Stress and anxiety factors loom on the minds of millions of working Americans each night around bed time. With the end of the holidays and the start of the new year, high stress and pressures are inevitable.
At night when your head hits the pillow your mind and body are supposed to rejuvenate from the day, but if you’re consistently waking up tired, are always fatigued or are experiencing pain in your head or jaw, sleep bruxism, more commonly known as teeth grinding, could be the main culprit.
Signs and symptoms
Bruxism is a potentially damaging movement disorder where the teeth are clenched or grind against each other throughout the night. While this can happen during the day or night, sleep bruxism is most common. Up to 30 to 40 million people suffer from bruxism annually.
Symptoms can include:
- Headaches especially around the temples where your jaw connects to your skull
- Pain in your mandible, or joints of your jaw
- Damaged, flat, fractured, or chipped teeth and crowns
- Exposed tooth layers from eroded enamel
- Sensitivity in your teeth
- Pain emanating from your ears even when there’s no medial issue
Ongoing, untreated symptoms can cause tooth damage that requires costly crowns and procedures to repair. Untreated bruxism can also cause jaw problems that can have lasting consequences. If you or your partners notice signs of tooth grinding, it is time to make a call to your dentist.
Causes of Bruxism
While an occasional brux (grind) of the teeth may not be especially harmful, it is important to know the root cause of the condition. There are several issues that can contribute to bruxism in adults.
Numerous studies have identified a possible correlation between self-reported feelings of stress and anxiety and tooth grinding. Bruxism can also be the result of other disrupting sleep disorders such as snoring or sleep apnea. A sore tooth or dental illness may also cause this condition.
Alcohol consumption and cigarette smoking, abnormal alignment with upper and lower teeth, as well as overstimulation before bed have also been speculated as contributors to this condition.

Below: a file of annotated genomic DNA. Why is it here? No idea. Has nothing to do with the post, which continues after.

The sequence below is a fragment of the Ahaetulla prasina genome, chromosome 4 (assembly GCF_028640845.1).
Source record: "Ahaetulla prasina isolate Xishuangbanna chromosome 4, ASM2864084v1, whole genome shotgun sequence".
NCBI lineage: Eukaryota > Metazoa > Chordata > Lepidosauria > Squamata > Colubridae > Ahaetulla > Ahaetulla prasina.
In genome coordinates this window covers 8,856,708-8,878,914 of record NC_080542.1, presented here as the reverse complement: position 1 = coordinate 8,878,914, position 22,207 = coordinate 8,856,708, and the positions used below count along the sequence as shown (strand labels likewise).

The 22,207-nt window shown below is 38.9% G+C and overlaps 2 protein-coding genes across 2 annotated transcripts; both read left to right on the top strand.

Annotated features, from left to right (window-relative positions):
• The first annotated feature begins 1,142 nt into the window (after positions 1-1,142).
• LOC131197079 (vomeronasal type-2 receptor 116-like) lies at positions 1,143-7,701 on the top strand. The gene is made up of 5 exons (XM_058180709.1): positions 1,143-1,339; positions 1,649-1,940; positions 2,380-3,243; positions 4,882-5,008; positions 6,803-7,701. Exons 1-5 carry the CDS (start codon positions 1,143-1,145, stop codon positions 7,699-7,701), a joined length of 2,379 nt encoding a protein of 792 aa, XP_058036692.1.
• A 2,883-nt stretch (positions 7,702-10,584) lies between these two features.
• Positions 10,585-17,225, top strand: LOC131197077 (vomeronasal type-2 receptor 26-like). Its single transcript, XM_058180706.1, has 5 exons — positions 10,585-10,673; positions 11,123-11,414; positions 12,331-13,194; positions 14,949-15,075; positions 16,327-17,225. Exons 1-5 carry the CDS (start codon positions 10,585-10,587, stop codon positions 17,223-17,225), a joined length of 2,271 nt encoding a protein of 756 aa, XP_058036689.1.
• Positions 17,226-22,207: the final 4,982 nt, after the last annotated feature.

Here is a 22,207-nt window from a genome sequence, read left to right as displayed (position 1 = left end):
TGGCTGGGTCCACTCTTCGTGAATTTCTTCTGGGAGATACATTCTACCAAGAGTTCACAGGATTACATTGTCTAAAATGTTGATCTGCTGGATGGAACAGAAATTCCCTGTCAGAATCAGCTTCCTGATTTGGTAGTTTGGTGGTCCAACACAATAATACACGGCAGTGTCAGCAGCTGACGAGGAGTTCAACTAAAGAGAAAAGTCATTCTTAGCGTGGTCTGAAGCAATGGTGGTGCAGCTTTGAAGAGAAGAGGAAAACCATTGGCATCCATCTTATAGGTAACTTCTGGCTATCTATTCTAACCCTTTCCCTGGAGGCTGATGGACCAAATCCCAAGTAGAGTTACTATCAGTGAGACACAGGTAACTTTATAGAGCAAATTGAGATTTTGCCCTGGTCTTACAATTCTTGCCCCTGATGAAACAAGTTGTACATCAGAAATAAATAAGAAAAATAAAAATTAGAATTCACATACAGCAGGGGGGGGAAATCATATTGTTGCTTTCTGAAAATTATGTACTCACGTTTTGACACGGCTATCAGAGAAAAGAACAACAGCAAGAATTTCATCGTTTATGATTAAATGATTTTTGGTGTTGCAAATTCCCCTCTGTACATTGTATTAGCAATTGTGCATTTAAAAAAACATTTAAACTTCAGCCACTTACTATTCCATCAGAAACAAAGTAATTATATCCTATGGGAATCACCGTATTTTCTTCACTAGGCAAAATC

Bruxism that is related to dental issues will usually resolve with treatment of the dental malady. Likewise, with sleep apnea or snoring, treatment of those conditions may alleviate the issue.
In cases of bruxism caused by stress and anxiety, it is wisest to treat both the psychological sources and the physical ails. Depending on the severity of symptoms of bruxism exhibited, your doctor may recommend several treatment options:
- A bite plate or splint. Your dentist may advise utilizing a night time guard as a defense barrier against grinding.
- Psychosomatic counseling or stress management techniques. In cases of extreme stress, treatment of the psychological conditions is a necessary remedy for treating bruxism.
- Unplug and unwind before bed. Avoid stress-inducing activities, such as reading emails, directly before bed.
- Combat stress and anxiety. Engage in healthy activities that allow you to refocus your mind.
- Talk to your doctor about the course of treatment that is best for you.
Stress management in the form of exercise or meditation is often prescribed to adults as a way to alleviate symptoms and pain associated with sleep bruxism. Among children it is common for the symptoms to disappear on their own without intervention.
In more severe cases, your dentist may suggest a behavior therapy, or exercises which can be used to properly re-align your jaw and teach proper positioning of your mouth.
At home and in your life there are some self-care remedies that could help such as:
- Reducing stress by whatever means you generally relax. Get sufficient exercise during the day, take a long bath before bed, enjoy a cup of warm green tea, listen to soothing music, etc.
- Avoid stimulation during evening hours. This includes drinking caffeinated beverages, consuming alcohol and smoking.
Still, you likely can’t entirely evade sleep bruxism on your own. Talk to your sleep partner so he or she can help you keep track of your nightly habits. Provide this information to your dentist during your regularly scheduled exams, and he or she can help you chart a proper course of action.